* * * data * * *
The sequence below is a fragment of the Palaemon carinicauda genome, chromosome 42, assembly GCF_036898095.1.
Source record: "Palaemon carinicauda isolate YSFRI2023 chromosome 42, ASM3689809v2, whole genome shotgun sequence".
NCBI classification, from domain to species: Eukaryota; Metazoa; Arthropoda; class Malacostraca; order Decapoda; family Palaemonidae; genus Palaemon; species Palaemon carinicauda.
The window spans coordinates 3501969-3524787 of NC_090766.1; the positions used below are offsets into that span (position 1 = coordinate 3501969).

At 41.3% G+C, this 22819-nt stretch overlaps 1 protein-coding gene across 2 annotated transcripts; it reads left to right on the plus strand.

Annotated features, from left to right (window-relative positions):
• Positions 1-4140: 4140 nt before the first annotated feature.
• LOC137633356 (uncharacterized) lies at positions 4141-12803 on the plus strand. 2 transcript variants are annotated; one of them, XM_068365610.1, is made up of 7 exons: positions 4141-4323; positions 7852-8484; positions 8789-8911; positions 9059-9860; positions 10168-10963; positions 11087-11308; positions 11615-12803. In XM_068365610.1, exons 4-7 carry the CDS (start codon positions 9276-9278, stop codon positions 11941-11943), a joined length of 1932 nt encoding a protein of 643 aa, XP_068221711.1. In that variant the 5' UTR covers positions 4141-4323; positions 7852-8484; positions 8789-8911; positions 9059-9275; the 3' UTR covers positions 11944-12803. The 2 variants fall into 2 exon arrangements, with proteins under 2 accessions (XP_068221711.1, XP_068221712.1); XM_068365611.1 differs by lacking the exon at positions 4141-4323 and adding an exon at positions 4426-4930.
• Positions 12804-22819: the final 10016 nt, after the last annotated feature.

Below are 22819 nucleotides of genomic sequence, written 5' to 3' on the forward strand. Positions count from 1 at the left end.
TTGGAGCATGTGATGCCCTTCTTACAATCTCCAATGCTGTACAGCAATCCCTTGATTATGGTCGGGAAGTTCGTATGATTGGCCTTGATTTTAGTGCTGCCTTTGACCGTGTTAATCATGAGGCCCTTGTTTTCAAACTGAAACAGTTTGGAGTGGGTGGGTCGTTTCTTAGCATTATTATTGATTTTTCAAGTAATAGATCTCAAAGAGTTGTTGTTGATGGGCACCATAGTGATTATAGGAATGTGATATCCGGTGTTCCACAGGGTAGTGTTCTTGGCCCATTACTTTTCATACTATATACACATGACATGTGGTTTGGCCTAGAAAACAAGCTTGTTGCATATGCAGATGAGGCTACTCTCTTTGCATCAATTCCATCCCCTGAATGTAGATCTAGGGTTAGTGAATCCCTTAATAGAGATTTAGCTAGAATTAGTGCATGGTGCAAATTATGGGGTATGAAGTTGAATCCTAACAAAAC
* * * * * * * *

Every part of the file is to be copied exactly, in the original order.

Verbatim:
The sequence below is a fragment of the Palaemon carinicauda genome, chromosome 42, assembly GCF_036898095.1.
Source record: "Palaemon carinicauda isolate YSFRI2023 chromosome 42, ASM3689809v2, whole genome shotgun sequence".
NCBI classification, from domain to species: Eukaryota; Metazoa; Arthropoda; class Malacostraca; order Decapoda; family Palaemonidae; genus Palaemon; species Palaemon carinicauda.
The window spans coordinates 3501969-3524787 of NC_090766.1; the positions used below are offsets into that span (position 1 = coordinate 3501969).

At 41.3% G+C, this 22819-nt stretch overlaps 1 protein-coding gene across 2 annotated transcripts; it reads left to right on the plus strand.

Annotated features, from left to right (window-relative positions):
• Positions 1-4140: 4140 nt before the first annotated feature.
• LOC137633356 (uncharacterized) lies at positions 4141-12803 on the plus strand. 2 transcript variants are annotated; one of them, XM_068365610.1, is made up of 7 exons: positions 4141-4323; positions 7852-8484; positions 8789-8911; positions 9059-9860; positions 10168-10963; positions 11087-11308; positions 11615-12803. In XM_068365610.1, exons 4-7 carry the CDS (start codon positions 9276-9278, stop codon positions 11941-11943), a joined length of 1932 nt encoding a protein of 643 aa, XP_068221711.1. In that variant the 5' UTR covers positions 4141-4323; positions 7852-8484; positions 8789-8911; positions 9059-9275; the 3' UTR covers positions 11944-12803. The 2 variants fall into 2 exon arrangements, with proteins under 2 accessions (XP_068221711.1, XP_068221712.1); XM_068365611.1 differs by lacking the exon at positions 4141-4323 and adding an exon at positions 4426-4930.
• Positions 12804-22819: the final 10016 nt, after the last annotated feature.

Below are 22819 nucleotides of genomic sequence, written 5' to 3' on the forward strand. Positions count from 1 at the left end.
TTGGAGCATGTGATGCCCTTCTTACAATCTCCAATGCTGTACAGCAATCCCTTGATTATGGTCGGGAAGTTCGTATGATTGGCCTTGATTTTAGTGCTGCCTTTGACCGTGTTAATCATGAGGCCCTTGTTTTCAAACTGAAACAGTTTGGAGTGGGTGGGTCGTTTCTTAGCATTATTATTGATTTTTCAAGTAATAGATCTCAAAGAGTTGTTGTTGATGGGCACCATAGTGATTATAGGAATGTGATATCCGGTGTTCCACAGGGTAGTGTTCTTGGCCCATTACTTTTCATACTATATACACATGACATGTGGTTTGGCCTAGAAAACAAGCTTGTTGCATATGCAGATGAGGCTACTCTCTTTGCATCAATTCCATCCCCTGAATGTAGATCTAGGGTTAGTGAATCCCTTAATAGAGATTTAGCTAGAATTAGTGCATGGTGCAAATTATGGGGTATGAAGTTGAATCCTAACAAAAC